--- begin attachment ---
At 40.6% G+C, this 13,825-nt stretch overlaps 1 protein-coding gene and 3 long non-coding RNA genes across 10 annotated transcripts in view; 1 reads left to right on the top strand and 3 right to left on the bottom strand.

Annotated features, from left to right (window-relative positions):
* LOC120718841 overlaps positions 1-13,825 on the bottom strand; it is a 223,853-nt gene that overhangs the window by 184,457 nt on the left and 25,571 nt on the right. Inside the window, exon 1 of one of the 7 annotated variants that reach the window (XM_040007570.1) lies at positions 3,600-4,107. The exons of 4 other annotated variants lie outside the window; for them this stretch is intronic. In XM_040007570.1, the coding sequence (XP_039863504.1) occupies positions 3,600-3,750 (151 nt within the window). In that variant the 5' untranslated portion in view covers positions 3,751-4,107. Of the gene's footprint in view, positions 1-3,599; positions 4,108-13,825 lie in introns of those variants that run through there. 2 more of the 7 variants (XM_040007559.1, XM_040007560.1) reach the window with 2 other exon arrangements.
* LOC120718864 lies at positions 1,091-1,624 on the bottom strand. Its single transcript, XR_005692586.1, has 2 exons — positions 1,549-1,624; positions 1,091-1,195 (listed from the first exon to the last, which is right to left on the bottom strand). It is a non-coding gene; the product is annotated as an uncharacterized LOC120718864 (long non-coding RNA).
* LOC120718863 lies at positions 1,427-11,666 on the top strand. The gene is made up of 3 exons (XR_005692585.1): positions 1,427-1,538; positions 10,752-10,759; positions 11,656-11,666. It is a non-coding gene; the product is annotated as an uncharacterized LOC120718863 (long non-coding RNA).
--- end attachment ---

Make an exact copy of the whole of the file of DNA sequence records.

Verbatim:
At 40.6% G+C, this 13,825-nt stretch overlaps 1 protein-coding gene and 3 long non-coding RNA genes across 10 annotated transcripts in view; 1 reads left to right on the top strand and 3 right to left on the bottom strand.

Annotated features, from left to right (window-relative positions):
* LOC120718841 overlaps positions 1-13,825 on the bottom strand; it is a 223,853-nt gene that overhangs the window by 184,457 nt on the left and 25,571 nt on the right. Inside the window, exon 1 of one of the 7 annotated variants that reach the window (XM_040007570.1) lies at positions 3,600-4,107. The exons of 4 other annotated variants lie outside the window; for them this stretch is intronic. In XM_040007570.1, the coding sequence (XP_039863504.1) occupies positions 3,600-3,750 (151 nt within the window). In that variant the 5' untranslated portion in view covers positions 3,751-4,107. Of the gene's footprint in view, positions 1-3,599; positions 4,108-13,825 lie in introns of those variants that run through there. 2 more of the 7 variants (XM_040007559.1, XM_040007560.1) reach the window with 2 other exon arrangements.
* LOC120718864 lies at positions 1,091-1,624 on the bottom strand. Its single transcript, XR_005692586.1, has 2 exons — positions 1,549-1,624; positions 1,091-1,195 (listed from the first exon to the last, which is right to left on the bottom strand). It is a non-coding gene; the product is annotated as an uncharacterized LOC120718864 (long non-coding RNA).
* LOC120718863 lies at positions 1,427-11,666 on the top strand. The gene is made up of 3 exons (XR_005692585.1): positions 1,427-1,538; positions 10,752-10,759; positions 11,656-11,666. It is a non-coding gene; the product is annotated as an uncharacterized LOC120718863 (long non-coding RNA).